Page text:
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Suspect Child Abuse? Don’t Hesitate!

Reporting suspected child abuse is a life or death decision.

We work very hard to protect the children of this community, but we cannot help a child if we do not know something is happening.  And often, we do not know.

There are more than 200,000 children in this community and we have a little more than 200 Children’s Services workers. The sheer magnitude of possibilities requires us to rely on members of our community to be our eyes and ears when we are not around.

We often hear, after a tragic situation, that someone knew something was going on, but didn’t report it to our 241-KIDS hotline. I hope I can convince you to take that next step if you ever find yourself in that situation.

Some of our worst abuse cases involve children who are too young to tell us what is happening to them. They cannot reach out for help.

But someone sees that child on a regular basis. They see the bruises and hear the questionable excuses. They notice the child losing weight and hoarding food because she isn’t eating at home. They hear the screaming and crying coming from their neighbor’s house.

Whether it be a neighbor, child care provider, teacher, doctor, aunt, uncle, family friend – someone knows something isn’t right with that child.

We need them to pick up the phone and call us.

Child abusers go out of their way to hide their actions. It is unrealistic to believe that someone who would beat an innocent child would do it openly, or tell the truth about it happening.

We launched the Do, Ask, Do Tell public awareness campaign in 2011. The campaign was aimed at encouraging legally-mandated reporters to call us when they suspect abuse. But it was also a call out to the whole community to call 241-KIDS if they saw anything that, in their gut, made them suspect abuse.

Nine out of 10 cases of child abuse go unreported, according to recent studies. Approximately 2,500 Hamilton County children are found to be victims of child abuse and neglect each year, so that number would skyrocket to more than 20,000 if studies hold true.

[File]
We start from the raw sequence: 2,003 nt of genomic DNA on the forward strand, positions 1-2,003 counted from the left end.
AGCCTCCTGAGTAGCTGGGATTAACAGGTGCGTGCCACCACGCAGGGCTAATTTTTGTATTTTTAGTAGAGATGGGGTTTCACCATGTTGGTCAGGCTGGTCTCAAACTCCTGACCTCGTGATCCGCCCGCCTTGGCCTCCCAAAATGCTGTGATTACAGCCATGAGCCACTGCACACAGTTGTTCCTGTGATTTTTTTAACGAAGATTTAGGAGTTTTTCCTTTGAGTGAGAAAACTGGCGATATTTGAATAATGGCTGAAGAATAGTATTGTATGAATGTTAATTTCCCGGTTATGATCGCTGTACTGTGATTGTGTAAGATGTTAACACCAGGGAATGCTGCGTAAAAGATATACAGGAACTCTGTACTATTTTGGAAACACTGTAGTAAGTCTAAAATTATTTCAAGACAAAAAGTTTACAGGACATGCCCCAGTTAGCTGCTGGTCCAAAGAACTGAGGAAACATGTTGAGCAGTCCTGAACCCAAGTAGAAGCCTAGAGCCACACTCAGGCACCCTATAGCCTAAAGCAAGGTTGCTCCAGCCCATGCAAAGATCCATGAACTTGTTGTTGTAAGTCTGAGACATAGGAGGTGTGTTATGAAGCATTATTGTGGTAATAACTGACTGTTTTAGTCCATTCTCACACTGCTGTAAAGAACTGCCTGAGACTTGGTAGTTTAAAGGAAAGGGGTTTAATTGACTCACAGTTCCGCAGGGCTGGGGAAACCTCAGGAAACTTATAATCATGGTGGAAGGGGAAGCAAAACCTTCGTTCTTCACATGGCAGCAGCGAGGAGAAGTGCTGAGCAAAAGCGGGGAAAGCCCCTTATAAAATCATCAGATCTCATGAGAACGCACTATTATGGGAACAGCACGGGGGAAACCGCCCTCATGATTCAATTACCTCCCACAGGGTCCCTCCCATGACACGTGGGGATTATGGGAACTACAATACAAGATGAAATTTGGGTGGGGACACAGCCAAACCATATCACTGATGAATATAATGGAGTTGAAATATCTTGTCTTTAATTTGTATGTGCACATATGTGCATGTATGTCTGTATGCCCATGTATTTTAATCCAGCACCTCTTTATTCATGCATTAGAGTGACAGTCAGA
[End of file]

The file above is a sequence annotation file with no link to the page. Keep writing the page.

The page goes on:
This is unacceptable. Help us. Join us. Call us.


A Remarkable Foster Parent

Like all parents, the things foster parents do to care for their children is truly astounding. Most foster parents really are unsung heroes and their accomplishments are too numerous to count. But as foster care month continues, I thought I would highlight the accomplishments of one woman who took extraordinary steps to stay with her foster child.

Nine years ago, Sarah Johnson was not sure she wanted to take on any more foster children; she had already raised seven, four of whom she had adopted. But a caseworker at St. Aloysius Orphanage knew then 12-year-old Willie needed someone special. Not only does Willie have Down syndrome, but at the time he was suffering from a variety of serious health problems, including heart complications and kidney disease. Sarah could not shake what she calls ‘God’s will’ and lovingly accepted Willie into her home, nursing him through his considerable health issues.

But Sarah always knew she could not be Willie’s foster parent forever. Eventually Willie would age out of the foster care system and need a caregiver through Hamilton County Developmental Disabilities Services. Without a high school diploma, Sarah could not qualify to be Willie’s caregiver, and at 67 with an 11th grade education, Sarah was understandably intimidated. Luckily, her caseworker, Tina, talked her into at least attempting the GED test. For four months, Sarah’s grandson, brothers, sisters, church members and pastor helped her study. When she finally took the GED in March, she earned a perfect score, and Willie will be able stay.

I applaud Sarah for her hard work and incredible dedication. But while Sarah’s accomplishments are extraordinary, I want to again thank all foster parents for their remarkable efforts to provide foster children with a loving home.